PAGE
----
This money will go to "smaller, viable, credit worthy firms hit by the downturn," said Lord Mandelson. These companies will be able to borrow a maximum of £1m, with 75% guaranteed by the government. The money can be used for working capital - to pay wages for example - or for new investment, he said.
The banks must certify that these loans are in addition to loans that they would otherwise make.
Finally, the government is setting up a £75m Capital for Enterprise Fund specifically for businesses with high levels of debt that have "exhausted traditional forms of financing", said Lord Mandelson.
Fifty million pounds will be provided by the government and £25m by the major banks.
Lord Mandelson also said that the government was in discussions with credit insurance providers about providing similar guarantees on money owed by small businesses to their suppliers.
"Businesses are critically in need of cash-flow. Any move to get banks lending again will be seen as good news at this bleak time," said the British Chamber of Commerce's director-general David Frost.
"A government promise to guarantee individual loans to businesses is not only sensible, it's crucial."
However, some commentators believe that larger guarantees will be needed.
We have agreed credit again but it was hard fought - we fought tooth and nail to get it. It is very difficult.
Jeyson Flegg Flegg Transport, Aylesbury, Bucks
"Twenty billion pounds is not a very large number in the context of the problem. I would be a lot happier if the scheme was a lot larger," said Jon Moulton, managing partner of private equity firm Alchemy Partners.
Martin Weale at the Institute of Economic and Social Research said: "It's been clear for months that something like this is needed. I'm not sure it is on an adequate scale.
"My guess is that it won't be enough. After a few months it will look like another of the government's half measures."
"This is a useful contribution but it won't fix the problem," said BBC business editor Robert Peston.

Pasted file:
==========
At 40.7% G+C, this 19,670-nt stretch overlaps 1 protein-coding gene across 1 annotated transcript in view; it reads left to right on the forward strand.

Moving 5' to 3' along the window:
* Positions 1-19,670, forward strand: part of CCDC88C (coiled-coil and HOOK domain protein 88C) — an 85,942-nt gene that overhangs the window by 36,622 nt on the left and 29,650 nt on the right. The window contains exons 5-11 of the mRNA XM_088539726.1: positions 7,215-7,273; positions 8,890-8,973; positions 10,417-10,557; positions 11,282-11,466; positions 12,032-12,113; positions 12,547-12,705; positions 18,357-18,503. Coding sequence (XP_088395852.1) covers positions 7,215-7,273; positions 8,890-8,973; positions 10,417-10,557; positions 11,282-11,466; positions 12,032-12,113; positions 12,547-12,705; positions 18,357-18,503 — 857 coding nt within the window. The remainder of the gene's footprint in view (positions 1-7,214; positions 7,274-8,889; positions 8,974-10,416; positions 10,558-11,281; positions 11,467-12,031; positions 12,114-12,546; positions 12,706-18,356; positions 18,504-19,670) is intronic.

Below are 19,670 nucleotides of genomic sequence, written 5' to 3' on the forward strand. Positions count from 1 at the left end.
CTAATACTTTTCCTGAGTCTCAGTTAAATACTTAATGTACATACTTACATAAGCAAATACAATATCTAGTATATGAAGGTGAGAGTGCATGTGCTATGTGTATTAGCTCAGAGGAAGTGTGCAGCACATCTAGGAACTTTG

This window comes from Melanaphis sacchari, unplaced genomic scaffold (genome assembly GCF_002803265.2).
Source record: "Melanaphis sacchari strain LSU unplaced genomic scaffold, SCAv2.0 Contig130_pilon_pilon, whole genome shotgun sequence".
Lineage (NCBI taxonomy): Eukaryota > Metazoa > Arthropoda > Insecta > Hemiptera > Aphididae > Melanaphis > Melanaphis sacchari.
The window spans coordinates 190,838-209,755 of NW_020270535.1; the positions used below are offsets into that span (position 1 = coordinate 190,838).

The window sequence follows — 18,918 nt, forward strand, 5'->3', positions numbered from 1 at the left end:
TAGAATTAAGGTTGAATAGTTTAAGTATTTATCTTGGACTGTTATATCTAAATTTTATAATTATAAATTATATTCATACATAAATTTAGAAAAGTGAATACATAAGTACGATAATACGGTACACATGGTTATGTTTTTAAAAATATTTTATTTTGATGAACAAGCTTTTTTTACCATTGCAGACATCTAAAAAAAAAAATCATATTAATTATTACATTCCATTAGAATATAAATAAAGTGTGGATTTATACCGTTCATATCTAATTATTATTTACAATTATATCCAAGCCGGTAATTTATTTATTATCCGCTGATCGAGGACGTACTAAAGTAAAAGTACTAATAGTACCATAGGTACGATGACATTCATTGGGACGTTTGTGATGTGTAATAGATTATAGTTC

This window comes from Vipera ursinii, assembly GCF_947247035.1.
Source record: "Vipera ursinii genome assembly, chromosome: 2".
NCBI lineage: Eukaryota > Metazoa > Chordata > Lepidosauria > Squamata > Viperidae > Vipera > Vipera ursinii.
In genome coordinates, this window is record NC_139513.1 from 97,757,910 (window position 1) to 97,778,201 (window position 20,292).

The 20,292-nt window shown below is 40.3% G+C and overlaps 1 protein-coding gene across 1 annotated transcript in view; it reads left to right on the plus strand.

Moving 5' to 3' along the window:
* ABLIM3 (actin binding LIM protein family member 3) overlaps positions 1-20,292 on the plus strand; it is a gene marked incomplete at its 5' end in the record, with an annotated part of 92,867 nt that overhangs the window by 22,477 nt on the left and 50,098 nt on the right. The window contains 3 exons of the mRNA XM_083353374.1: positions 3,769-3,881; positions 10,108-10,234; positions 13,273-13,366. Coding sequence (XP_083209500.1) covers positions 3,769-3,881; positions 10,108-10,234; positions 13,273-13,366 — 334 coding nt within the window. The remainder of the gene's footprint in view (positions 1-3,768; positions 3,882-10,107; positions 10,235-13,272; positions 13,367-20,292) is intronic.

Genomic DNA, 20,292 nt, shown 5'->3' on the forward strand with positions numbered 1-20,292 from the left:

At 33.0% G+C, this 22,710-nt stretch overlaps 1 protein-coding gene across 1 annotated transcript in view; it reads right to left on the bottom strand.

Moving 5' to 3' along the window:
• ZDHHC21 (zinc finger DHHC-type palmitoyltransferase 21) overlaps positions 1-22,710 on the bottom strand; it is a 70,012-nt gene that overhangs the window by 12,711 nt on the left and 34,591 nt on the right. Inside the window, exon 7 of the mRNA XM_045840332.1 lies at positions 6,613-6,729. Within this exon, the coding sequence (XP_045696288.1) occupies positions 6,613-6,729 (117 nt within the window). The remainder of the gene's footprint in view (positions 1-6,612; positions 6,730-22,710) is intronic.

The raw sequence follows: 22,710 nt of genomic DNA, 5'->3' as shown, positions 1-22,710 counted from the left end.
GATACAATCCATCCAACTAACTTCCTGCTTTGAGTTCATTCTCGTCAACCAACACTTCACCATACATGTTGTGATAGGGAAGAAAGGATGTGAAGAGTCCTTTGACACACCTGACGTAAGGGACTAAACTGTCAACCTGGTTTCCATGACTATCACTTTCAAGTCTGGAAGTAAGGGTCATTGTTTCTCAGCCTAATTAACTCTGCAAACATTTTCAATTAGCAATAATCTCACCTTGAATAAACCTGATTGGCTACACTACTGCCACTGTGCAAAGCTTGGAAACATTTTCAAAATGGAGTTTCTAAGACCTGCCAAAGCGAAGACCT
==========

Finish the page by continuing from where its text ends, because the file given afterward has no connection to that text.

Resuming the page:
Shadow chancellor George Osborne said the government appeared to be offering a belated version of the £50bn scheme floated by the Tories several weeks ago.
"Let us hope that they will properly implement this Conservative policy rather than a pale imitation, or else they run the risk of repeating the mistakes of their expensive temporary VAT cut and achieving nothing," he said.
Liberal Democrat Treasury spokesman Vince Cable said: "The government should stop messing around with stunts and wheezes and ensure that the banks owned or part-owned by taxpayers operate as state banks maintaining lending for the economy."
The British Bankers Association, which represents the banks, said its latest data showed that in October and November, growth in lending to small businesses slowed towards the end of 2008, though it remained above 2007 levels.
Business leaders have said that the lack of available finance has played a part in the downturn of the UK economy, which the British Chambers of Commerce (BCC) described as a "frightening deterioration" towards the end of 2008.
Separate data from Equifax found that the number of business failures in 2008 was 18.2% higher than in 2007.
In another development, the chairman of Standard Chartered Bank, Mervyn Davies, has been made a life peer and trade minister.
The BBC's Nick Robinson says he will, in effect, replace the ex-head of the Confederation of British Industry, Digby Jones, who left in the last cabinet reshuffle.
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